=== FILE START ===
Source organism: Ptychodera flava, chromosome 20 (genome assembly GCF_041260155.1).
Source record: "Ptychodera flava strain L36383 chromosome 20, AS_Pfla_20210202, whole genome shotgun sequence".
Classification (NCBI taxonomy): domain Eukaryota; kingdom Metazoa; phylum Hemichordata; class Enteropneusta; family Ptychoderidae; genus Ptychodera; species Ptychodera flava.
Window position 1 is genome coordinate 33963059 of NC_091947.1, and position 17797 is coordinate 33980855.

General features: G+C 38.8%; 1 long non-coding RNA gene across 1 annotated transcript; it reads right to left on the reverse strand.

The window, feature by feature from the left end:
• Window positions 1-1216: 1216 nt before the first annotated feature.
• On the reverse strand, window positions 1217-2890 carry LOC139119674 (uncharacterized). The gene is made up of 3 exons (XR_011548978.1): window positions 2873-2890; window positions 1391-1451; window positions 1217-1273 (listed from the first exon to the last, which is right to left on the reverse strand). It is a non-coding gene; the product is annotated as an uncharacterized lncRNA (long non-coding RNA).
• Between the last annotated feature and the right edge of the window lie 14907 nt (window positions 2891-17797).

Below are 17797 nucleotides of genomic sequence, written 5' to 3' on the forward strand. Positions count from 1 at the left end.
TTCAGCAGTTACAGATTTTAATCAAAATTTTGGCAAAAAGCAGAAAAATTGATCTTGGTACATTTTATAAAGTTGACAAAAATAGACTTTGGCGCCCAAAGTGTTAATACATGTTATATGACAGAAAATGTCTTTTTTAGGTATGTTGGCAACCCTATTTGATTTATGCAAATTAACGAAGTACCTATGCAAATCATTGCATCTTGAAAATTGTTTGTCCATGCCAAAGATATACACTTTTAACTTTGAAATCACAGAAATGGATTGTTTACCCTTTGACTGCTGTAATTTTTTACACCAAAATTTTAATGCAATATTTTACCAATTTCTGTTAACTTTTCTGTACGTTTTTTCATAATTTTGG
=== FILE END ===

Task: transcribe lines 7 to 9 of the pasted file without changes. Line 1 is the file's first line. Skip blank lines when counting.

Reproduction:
• Window positions 1-1216: 1216 nt before the first annotated feature.
• On the reverse strand, window positions 1217-2890 carry LOC139119674 (uncharacterized). The gene is made up of 3 exons (XR_011548978.1): window positions 2873-2890; window positions 1391-1451; window positions 1217-1273 (listed from the first exon to the last, which is right to left on the reverse strand). It is a non-coding gene; the product is annotated as an uncharacterized lncRNA (long non-coding RNA).
• Between the last annotated feature and the right edge of the window lie 14907 nt (window positions 2891-17797).